Euroland: Inflation sends mixed signals – UOB

Economist at UOB Group Lee Sue Ann reviews the latest inflation figures in the euro area.

Key Takeaways

“Eurozone CPI rose to 2.2% y/y in July, confirming an earlier estimate, and up from 1.9% y/y in June. This is the fastest pace since October 2018, and above the European Central Bank (ECB)’s target of 2.0%… Core CPI eased to 0.7% y/y, mostly on lower clothing prices due to the timing of summer sales in France and Italy. This was in line with the initial estimate, and down from 0.9% y/y in June. Month-on-month, inflation in the bloc fell 0.1% m/m, in line with expectations.”

“The ECB is predicting further increases in inflation in the coming months, but sees this as largely temporary. We, too, expect to see inflation readings increasing further in August. The core rate should rebound above its June level, as the effect from the timing of clothing sales in France and Italy reverse. But we see the July readings as consistent with the view that the current upturn in inflation will prove transitory. Not least because it was largely driven by base effects from Germany that will unwind at the start of next year.”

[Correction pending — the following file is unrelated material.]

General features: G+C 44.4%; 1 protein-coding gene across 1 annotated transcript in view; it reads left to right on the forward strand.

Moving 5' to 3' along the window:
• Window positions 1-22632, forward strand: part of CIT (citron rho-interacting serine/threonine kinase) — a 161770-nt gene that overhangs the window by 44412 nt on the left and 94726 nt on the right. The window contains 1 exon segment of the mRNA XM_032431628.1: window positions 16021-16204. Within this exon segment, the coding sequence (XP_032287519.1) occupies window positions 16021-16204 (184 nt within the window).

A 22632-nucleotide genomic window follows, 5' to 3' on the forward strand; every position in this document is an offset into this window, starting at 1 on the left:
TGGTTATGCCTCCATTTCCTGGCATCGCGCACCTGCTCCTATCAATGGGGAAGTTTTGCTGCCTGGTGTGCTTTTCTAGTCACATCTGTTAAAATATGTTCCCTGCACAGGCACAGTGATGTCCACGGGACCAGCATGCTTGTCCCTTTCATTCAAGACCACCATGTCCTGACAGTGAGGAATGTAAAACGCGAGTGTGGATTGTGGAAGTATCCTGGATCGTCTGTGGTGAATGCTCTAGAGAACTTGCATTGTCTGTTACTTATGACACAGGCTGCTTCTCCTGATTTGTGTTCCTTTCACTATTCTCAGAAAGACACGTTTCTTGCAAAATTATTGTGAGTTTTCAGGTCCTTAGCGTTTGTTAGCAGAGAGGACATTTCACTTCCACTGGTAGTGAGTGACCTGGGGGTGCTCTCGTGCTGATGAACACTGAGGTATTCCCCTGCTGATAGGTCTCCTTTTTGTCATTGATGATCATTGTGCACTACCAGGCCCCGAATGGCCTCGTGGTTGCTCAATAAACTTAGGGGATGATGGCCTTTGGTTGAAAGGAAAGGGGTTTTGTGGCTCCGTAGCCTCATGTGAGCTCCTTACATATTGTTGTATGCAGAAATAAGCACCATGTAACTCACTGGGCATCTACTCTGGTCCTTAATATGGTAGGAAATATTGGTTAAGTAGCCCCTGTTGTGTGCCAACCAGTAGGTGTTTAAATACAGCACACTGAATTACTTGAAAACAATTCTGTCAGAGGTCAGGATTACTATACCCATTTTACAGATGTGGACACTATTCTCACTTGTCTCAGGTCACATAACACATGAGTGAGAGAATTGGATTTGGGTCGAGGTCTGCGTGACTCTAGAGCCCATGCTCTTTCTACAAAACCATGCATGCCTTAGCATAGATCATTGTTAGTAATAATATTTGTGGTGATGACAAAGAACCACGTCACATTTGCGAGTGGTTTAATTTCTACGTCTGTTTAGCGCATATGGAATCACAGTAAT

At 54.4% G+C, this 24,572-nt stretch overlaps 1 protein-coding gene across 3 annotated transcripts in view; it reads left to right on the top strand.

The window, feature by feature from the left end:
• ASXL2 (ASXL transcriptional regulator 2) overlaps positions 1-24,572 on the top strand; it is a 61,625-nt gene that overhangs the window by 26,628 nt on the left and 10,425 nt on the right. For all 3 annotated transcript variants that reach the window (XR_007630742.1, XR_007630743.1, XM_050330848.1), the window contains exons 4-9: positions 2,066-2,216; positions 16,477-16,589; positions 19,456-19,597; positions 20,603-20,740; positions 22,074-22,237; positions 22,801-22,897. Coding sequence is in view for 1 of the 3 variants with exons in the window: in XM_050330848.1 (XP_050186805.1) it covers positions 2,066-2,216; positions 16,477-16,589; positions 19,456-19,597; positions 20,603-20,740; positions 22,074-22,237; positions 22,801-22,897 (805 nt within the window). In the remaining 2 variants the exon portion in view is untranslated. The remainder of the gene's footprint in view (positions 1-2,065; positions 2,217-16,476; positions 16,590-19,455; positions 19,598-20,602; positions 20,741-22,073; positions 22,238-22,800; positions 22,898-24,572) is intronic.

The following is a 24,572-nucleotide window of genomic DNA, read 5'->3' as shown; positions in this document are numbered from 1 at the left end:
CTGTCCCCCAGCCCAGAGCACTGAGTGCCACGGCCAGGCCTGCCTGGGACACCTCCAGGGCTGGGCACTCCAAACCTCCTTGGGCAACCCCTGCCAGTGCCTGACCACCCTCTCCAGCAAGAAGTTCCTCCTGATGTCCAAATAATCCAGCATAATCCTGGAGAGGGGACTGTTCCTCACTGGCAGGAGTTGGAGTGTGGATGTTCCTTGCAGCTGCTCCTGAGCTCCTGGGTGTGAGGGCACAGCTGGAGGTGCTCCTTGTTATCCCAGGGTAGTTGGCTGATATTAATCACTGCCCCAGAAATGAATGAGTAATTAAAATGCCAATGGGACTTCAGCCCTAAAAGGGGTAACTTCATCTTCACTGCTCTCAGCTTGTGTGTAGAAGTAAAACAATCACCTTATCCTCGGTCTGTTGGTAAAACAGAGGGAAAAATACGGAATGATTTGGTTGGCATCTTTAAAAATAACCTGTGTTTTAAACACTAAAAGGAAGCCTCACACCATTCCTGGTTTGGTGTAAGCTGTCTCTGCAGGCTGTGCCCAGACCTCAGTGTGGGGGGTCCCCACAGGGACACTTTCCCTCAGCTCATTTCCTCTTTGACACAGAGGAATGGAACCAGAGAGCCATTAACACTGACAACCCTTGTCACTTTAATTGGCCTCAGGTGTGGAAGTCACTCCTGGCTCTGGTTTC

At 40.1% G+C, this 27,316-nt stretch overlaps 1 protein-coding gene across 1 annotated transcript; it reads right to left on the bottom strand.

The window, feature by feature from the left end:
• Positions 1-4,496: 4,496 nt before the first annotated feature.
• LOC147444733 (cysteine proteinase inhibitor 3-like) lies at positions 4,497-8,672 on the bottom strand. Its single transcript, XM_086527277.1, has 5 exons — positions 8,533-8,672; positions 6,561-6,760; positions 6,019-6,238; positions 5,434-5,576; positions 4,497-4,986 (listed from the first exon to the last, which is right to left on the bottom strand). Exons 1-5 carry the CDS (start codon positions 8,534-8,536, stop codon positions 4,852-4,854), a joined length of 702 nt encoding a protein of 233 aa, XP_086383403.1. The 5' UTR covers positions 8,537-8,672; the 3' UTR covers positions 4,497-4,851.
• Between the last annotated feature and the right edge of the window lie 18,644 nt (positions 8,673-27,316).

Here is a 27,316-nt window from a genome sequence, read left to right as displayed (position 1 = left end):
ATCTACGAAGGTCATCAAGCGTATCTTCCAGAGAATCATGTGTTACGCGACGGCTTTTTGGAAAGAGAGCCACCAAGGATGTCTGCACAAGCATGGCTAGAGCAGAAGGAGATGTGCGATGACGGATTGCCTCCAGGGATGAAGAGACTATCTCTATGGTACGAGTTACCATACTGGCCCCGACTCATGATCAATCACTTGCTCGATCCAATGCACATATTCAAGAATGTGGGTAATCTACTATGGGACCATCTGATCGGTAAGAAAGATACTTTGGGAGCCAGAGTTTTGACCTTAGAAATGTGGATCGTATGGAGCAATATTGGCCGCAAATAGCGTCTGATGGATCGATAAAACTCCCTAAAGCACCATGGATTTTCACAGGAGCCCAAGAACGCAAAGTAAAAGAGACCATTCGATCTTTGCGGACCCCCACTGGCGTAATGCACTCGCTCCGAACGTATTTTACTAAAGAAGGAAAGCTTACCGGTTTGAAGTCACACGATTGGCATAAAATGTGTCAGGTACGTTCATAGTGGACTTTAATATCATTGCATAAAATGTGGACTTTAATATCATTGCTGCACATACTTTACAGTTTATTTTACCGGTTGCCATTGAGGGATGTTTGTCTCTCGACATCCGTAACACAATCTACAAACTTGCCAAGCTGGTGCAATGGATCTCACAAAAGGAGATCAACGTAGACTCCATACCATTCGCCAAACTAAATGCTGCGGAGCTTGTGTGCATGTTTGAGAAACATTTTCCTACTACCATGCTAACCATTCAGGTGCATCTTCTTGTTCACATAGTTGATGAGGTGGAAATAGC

“The sharp jump in inflation readings to pre-pandemic levels earlier this year signaled a rebound in economic activity, but core inflation remains subdued. There is still evidence of global supply chain issues feeding its way through pandemic high-demand items, albeit to a lesser extent than in the US, and these inflationary pressures are being offset by disinflation in parts of the service sector. That said, inflation in the service sector should recover as the Eurozone economy sustainably reopens, though gains will be offset somewhat by easing global supply chain bottlenecks in many goods prices.”

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